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Reading: Martial Arts and Media Culture in the Information Era: Glocalization, Heterotopia, Hyperculture

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Martial Arts and Media Culture in the Information Era: Glocalization, Heterotopia, Hyperculture

Author:

Tim Trausch

University of Cologne, DE
About Tim
Tim Trausch is a research associate in the Department of East Asian Studies at the University of Cologne, Germany. His research focuses on Chinese media culture and aesthetics. Recent publications include Affekt und Zitat: Zur Ästhetik des Martial-Arts-Films [On the Aesthetics of the Martial Arts Film, 2017] and Chinese Martial Arts and Media Culture: Global Perspectives [2018].
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Abstract

 This chapter is derived from the Editor’s Introduction to the edited collection Chinese Martial Arts and Media Culture: Global Perspectives  [Rowman & Littlefield International, 2018]. The collection explores how narratives and aesthetics of the martial arts genre(s) are shaped and imbued with meaning in changing social, cultural, and media arrangements. Drawing from a range of recent media texts, this introductory chapter discusses the global circulation of signs and images of (Chinese) martial arts and their engagement with alleged national, cultural, textual, generic, and media borders. It argues that these texts reflect and (re)produce three paradigms of martial arts and media culture in the information age: glocalization, heterotopia, and hyperculture. What connects these three notions is that, rather than erase difference or establish it as something substantial and dividing, they engage with difference and otherness in inclusive and transformative ways.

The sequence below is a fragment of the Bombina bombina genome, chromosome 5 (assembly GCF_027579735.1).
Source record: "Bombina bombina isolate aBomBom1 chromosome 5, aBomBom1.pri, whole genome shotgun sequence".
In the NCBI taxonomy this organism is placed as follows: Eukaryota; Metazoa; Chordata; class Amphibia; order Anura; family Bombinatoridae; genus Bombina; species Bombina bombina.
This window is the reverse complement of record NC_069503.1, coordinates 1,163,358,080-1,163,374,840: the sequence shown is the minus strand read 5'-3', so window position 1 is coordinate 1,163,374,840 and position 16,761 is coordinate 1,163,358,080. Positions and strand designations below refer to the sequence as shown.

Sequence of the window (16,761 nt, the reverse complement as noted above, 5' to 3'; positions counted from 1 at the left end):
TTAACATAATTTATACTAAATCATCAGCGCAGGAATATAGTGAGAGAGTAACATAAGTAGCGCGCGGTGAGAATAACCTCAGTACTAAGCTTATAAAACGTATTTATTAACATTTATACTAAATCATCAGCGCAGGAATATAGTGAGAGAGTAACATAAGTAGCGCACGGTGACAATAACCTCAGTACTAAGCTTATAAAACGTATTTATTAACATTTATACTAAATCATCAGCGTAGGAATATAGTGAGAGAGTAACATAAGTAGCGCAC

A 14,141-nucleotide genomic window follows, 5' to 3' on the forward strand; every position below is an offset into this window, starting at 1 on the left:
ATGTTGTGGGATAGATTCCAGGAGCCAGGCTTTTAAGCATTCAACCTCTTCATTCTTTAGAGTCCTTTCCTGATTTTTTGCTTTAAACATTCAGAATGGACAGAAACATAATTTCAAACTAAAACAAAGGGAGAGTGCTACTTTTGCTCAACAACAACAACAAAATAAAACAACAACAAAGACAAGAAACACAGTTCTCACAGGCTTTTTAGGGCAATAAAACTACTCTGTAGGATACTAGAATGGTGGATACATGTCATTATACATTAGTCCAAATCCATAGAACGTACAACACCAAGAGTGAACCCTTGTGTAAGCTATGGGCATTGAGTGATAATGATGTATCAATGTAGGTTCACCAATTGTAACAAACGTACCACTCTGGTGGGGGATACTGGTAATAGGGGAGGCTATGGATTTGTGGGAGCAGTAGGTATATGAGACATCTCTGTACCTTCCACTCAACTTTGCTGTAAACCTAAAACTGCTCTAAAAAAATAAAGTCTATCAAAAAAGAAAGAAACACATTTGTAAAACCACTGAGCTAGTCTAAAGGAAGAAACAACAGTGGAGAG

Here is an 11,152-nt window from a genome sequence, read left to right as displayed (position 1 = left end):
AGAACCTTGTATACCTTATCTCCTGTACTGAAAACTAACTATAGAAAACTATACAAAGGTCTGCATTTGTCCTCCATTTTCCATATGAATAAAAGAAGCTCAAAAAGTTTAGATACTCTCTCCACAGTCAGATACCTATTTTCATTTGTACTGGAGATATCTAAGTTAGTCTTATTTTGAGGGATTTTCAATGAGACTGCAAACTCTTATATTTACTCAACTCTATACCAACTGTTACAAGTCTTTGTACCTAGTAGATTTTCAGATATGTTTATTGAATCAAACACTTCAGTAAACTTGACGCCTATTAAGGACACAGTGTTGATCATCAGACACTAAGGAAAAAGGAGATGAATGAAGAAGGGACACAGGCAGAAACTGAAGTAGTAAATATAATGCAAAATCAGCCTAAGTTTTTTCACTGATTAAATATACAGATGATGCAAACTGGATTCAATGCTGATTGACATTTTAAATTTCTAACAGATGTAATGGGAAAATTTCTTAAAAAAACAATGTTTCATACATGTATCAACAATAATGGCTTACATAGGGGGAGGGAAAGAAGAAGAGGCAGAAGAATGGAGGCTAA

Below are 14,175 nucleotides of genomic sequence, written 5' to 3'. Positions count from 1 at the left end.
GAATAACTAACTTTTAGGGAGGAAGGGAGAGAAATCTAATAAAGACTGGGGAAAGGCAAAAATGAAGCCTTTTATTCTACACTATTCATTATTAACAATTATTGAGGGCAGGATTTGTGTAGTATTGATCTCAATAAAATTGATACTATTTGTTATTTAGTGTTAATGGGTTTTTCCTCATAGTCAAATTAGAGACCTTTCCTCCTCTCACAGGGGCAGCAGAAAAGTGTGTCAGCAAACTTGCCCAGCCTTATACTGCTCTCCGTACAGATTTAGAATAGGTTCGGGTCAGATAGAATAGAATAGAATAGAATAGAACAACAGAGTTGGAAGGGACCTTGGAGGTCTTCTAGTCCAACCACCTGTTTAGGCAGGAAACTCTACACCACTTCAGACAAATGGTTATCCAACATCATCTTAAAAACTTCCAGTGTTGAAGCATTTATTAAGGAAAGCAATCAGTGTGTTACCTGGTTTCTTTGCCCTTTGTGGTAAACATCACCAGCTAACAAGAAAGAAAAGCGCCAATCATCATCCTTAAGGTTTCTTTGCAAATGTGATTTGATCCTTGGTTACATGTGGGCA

How to Cite: Trausch, T., 2019. Martial Arts and Media Culture in the Information Era: Glocalization, Heterotopia, Hyperculture. Martial Arts Studies, (7), pp.60–69. DOI: http://doi.org/10.18573/mas.78
Published on 21 Jan 2019.
Peer Reviewed

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